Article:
£115,000 awarded for pressure sores together with past and future care

Posted by Malcolm Johnson on

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In the case of Reaney v University Hospital of North Staffordshire [2014] EWHC 3016 (QB), Mr Justice Foskett awarded the sum of £115,000 for pain, suffering and loss of amenity, together with substantial care needs for the remainder of the Claimant’s life.

The Claimant was a 61 year old lady who was admitted to the Defendant’s hospital with a condition known as transverse myelitis, a very rare inflammatory condition which causes damage to the spinal cord. She became paralysed below the mid-thoracic level and was T7 paraplegic.

Unfortunately, during an extended period of hospitalisation the Claimant developed a number of deep (Grade 4) pressure sores with consequent osteomyelitis (infection of the bone marrow), flexion contractures (abnormal shortening of the muscle tissue) of her legs and a hip dislocation.

The issue for the court was to distinguish between the Claimant’s pre-existing and "post-pressure sore" needs. Although she had recovered from most of her pressure sores, she was left with a large area of vulnerable skin, which could break down if she was not moved properly by carers.

Foskett J found that the Claimant would have had a much better quality of life, spending her waking hours out of bed in a standard wheelchair (with the ability to maintain a good spinal posture and balance) which she would have been able to self-propel. She could have undertaken a few basic household tasks including chopping vegetables, making drinks and simple snacks. She would have been able to get out and about much more. Whilst she was inevitably going to be doubly incontinent, her bowel management would have been better and she would not have required what she had now, namely, a urethral catheter.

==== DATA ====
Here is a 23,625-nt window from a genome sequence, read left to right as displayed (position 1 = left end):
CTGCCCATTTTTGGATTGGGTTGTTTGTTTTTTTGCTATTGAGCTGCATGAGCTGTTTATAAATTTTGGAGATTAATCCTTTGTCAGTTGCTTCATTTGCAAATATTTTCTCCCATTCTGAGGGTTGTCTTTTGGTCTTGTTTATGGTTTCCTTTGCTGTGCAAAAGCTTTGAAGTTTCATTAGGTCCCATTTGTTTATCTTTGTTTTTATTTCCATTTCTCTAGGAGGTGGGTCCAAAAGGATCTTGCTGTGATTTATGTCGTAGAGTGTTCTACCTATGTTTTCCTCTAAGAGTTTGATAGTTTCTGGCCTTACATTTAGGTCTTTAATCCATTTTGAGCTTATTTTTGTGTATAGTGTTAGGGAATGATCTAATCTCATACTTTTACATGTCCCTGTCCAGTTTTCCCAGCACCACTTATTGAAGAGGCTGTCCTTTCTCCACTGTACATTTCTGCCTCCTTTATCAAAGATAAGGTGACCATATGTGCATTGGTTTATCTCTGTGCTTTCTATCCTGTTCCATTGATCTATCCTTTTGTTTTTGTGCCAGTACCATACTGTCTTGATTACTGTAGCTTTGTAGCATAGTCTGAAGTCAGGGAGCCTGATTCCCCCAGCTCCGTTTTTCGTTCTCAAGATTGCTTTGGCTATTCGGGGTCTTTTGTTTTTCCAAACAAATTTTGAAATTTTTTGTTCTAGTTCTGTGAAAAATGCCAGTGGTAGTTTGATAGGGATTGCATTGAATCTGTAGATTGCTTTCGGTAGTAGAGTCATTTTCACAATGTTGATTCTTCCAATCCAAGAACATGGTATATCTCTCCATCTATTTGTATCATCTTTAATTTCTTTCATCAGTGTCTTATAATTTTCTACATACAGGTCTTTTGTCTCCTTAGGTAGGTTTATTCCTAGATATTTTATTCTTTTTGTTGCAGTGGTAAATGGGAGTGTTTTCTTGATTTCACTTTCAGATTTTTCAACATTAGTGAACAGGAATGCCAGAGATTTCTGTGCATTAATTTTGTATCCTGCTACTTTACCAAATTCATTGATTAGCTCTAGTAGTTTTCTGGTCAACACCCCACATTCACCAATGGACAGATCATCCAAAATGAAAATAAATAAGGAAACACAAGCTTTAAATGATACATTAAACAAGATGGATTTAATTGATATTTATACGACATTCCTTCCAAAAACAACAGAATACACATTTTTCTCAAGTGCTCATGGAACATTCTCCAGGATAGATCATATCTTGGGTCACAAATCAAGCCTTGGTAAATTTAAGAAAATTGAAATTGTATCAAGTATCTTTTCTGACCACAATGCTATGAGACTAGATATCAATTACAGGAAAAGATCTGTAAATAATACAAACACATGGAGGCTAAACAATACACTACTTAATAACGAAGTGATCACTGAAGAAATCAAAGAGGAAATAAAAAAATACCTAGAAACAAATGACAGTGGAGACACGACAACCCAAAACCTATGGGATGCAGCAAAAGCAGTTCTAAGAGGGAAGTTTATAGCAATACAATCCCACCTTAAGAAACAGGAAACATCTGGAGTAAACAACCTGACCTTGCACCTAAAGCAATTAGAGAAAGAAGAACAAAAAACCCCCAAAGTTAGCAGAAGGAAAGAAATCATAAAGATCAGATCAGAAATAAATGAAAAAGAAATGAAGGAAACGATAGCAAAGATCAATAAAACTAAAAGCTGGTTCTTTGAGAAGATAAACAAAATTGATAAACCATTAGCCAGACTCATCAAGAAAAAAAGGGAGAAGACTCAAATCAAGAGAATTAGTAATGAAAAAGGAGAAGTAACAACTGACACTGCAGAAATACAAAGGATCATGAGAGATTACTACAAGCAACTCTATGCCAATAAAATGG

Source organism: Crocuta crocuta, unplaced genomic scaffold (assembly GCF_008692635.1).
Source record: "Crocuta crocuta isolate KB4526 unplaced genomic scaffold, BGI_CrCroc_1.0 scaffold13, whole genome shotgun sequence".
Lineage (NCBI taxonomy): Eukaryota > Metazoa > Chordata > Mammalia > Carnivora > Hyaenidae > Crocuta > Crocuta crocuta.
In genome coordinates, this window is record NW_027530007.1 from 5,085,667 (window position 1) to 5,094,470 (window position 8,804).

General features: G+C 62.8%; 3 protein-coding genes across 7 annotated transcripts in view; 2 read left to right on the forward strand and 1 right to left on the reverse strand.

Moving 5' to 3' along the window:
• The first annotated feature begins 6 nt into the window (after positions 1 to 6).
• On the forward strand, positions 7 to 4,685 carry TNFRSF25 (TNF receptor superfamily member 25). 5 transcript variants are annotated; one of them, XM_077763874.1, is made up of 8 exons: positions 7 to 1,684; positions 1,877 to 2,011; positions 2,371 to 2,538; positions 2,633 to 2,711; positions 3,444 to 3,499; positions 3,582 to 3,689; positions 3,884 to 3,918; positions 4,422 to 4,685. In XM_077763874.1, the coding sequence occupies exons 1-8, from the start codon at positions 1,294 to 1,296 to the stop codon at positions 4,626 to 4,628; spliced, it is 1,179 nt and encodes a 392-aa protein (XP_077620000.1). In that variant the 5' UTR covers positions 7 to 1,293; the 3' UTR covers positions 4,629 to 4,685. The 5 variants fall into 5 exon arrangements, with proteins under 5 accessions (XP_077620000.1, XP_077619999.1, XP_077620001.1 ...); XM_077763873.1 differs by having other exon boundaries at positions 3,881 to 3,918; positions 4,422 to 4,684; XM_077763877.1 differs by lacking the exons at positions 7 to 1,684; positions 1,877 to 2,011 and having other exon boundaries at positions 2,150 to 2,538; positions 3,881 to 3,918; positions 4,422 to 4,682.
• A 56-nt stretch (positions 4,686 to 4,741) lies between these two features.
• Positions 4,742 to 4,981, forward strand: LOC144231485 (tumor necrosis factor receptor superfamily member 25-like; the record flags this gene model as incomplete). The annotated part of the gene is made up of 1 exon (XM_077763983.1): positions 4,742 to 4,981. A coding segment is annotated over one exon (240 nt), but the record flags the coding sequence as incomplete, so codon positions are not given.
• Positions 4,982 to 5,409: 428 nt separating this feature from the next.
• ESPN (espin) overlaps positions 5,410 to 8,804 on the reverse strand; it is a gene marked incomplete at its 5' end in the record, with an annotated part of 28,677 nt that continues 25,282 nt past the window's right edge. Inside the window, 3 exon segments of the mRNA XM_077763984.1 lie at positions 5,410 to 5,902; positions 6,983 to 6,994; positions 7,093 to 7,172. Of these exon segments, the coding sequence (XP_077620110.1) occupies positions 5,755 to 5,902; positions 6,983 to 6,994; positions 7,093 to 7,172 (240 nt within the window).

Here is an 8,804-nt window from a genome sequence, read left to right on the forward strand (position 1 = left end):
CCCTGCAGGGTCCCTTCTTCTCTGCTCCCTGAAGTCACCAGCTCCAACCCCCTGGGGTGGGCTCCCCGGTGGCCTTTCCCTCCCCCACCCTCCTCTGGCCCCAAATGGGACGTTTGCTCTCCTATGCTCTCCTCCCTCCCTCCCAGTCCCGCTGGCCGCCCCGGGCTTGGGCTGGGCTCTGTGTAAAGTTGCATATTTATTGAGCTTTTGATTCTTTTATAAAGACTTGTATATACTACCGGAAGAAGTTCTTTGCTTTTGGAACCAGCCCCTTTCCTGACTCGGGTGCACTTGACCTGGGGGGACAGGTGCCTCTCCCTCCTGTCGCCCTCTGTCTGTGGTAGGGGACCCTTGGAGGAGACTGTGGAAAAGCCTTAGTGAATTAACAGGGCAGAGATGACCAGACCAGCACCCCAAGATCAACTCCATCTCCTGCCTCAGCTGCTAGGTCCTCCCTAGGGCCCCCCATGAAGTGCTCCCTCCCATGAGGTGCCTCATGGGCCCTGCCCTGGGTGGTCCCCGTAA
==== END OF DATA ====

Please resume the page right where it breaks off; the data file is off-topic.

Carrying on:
A typical T7 paraplegic at this age was able to insert rectal suppositories and carry out digital stimulation. Such a person would sometimes require assistance with the transfer on and off the toilet or on and off the shower chair that would go over the toilet.

Nevertheless such a person normally had a disciplined bowel habit, such that they had a good bowel programme, with occasional episodes of incontinence, but without bloating and other unpleasant associated features. In relation to catheterisation, an older paraplegic typically managed by means of a suprapubic catheter. Such a person was normally able to change the catheter themselves.

In relation to care requirements, a typical T7 complete paraplegic woman of this age would be able to manage largely on her own. She would require some stand by support with transfers and some hands on support with lower half activities of dressing, undressing and personal hygiene.

Within the NHS the majority of such women would rely on their family members for the support they require. They might receive some local authority support in the morning with getting up and occasionally in the evening with going to bed, though the latter was not common in paraplegics. Between times they relied on their partners or family or friends for support.

Foskett J concluded that:-

  • (i) From about six months after her discharge from hospital in October 2009, it became apparent that the Claimant suffered from pressure sores and their sequelae that had made a significant and material difference to her physical well-being and her care needs from the position had those sores and their sequelae not been permitted to develop. She required henceforth two carers on a 24/7 basis, a requirement that would continue for the rest of her life.